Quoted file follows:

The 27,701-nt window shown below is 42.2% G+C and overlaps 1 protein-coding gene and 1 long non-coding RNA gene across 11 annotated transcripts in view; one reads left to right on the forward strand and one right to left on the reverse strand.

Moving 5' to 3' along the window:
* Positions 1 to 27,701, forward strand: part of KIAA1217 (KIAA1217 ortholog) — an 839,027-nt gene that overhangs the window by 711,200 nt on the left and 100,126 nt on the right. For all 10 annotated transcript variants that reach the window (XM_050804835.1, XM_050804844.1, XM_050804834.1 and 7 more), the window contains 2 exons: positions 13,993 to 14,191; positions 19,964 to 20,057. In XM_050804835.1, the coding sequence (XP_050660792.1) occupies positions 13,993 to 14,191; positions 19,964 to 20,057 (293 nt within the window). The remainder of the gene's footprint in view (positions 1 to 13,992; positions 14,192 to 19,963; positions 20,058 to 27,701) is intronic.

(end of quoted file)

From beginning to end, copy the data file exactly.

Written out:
The 27,701-nt window shown below is 42.2% G+C and overlaps 1 protein-coding gene and 1 long non-coding RNA gene across 11 annotated transcripts in view; one reads left to right on the forward strand and one right to left on the reverse strand.

Moving 5' to 3' along the window:
* Positions 1 to 27,701, forward strand: part of KIAA1217 (KIAA1217 ortholog) — an 839,027-nt gene that overhangs the window by 711,200 nt on the left and 100,126 nt on the right. For all 10 annotated transcript variants that reach the window (XM_050804835.1, XM_050804844.1, XM_050804834.1 and 7 more), the window contains 2 exons: positions 13,993 to 14,191; positions 19,964 to 20,057. In XM_050804835.1, the coding sequence (XP_050660792.1) occupies positions 13,993 to 14,191; positions 19,964 to 20,057 (293 nt within the window). The remainder of the gene's footprint in view (positions 1 to 13,992; positions 14,192 to 19,963; positions 20,058 to 27,701) is intronic.